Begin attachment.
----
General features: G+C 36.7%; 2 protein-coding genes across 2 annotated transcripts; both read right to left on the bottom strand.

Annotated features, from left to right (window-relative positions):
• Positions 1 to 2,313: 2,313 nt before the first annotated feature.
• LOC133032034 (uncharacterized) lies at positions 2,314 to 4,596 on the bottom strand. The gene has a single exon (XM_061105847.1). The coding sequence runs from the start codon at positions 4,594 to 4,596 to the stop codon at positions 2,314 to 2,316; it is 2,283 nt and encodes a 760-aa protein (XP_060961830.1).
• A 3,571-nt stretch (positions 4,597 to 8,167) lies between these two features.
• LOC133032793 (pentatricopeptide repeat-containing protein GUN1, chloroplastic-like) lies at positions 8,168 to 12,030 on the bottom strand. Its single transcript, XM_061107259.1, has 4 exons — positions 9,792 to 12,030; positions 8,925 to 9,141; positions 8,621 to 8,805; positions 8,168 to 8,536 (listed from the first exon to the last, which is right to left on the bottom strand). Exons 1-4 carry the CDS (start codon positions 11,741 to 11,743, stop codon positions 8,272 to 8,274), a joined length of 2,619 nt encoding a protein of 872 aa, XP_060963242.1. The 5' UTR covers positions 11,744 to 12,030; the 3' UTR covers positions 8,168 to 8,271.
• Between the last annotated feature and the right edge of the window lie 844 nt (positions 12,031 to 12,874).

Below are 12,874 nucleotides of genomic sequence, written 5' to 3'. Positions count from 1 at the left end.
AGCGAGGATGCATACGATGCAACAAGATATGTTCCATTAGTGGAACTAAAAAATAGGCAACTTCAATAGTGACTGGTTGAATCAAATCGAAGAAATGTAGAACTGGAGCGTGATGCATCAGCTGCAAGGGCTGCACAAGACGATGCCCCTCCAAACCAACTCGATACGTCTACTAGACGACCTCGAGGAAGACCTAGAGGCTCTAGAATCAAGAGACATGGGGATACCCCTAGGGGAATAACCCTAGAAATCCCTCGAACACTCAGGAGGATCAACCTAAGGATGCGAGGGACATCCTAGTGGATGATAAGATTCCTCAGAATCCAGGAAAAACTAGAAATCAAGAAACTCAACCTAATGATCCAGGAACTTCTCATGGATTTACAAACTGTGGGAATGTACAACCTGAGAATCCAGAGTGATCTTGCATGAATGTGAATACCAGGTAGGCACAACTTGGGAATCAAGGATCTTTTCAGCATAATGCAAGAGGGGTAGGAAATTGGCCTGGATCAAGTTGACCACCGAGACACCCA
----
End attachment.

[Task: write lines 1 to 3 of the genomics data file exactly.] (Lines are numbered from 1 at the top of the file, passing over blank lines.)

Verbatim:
General features: G+C 36.7%; 2 protein-coding genes across 2 annotated transcripts; both read right to left on the bottom strand.

Annotated features, from left to right (window-relative positions):
• Positions 1 to 2,313: 2,313 nt before the first annotated feature.